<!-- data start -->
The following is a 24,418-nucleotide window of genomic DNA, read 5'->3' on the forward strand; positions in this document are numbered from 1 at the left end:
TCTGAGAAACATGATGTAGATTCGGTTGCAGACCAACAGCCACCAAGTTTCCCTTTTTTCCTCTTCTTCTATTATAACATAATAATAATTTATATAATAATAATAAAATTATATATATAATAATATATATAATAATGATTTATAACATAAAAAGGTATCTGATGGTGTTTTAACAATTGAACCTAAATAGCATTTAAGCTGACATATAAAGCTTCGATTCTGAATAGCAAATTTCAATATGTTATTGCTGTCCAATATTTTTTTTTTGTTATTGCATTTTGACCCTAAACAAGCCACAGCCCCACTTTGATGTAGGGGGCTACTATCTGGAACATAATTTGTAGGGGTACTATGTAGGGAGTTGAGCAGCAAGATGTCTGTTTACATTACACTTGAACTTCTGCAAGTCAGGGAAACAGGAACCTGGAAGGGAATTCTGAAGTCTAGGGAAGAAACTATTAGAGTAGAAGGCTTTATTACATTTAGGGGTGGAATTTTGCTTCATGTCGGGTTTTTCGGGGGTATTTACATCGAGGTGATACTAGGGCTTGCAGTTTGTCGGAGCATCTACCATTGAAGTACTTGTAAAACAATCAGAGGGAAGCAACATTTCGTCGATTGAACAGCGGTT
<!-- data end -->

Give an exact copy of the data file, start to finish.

The following is a 24,418-nucleotide window of genomic DNA, read 5'->3' on the forward strand; positions in this document are numbered from 1 at the left end:
TCTGAGAAACATGATGTAGATTCGGTTGCAGACCAACAGCCACCAAGTTTCCCTTTTTTCCTCTTCTTCTATTATAACATAATAATAATTTATATAATAATAATAAAATTATATATATAATAATATATATAATAATGATTTATAACATAAAAAGGTATCTGATGGTGTTTTAACAATTGAACCTAAATAGCATTTAAGCTGACATATAAAGCTTCGATTCTGAATAGCAAATTTCAATATGTTATTGCTGTCCAATATTTTTTTTTTGTTATTGCATTTTGACCCTAAACAAGCCACAGCCCCACTTTGATGTAGGGGGCTACTATCTGGAACATAATTTGTAGGGGTACTATGTAGGGAGTTGAGCAGCAAGATGTCTGTTTACATTACACTTGAACTTCTGCAAGTCAGGGAAACAGGAACCTGGAAGGGAATTCTGAAGTCTAGGGAAGAAACTATTAGAGTAGAAGGCTTTATTACATTTAGGGGTGGAATTTTGCTTCATGTCGGGTTTTTCGGGGGTATTTACATCGAGGTGATACTAGGGCTTGCAGTTTGTCGGAGCATCTACCATTGAAGTACTTGTAAAACAATCAGAGGGAAGCAACATTTCGTCGATTGAACAGCGGTT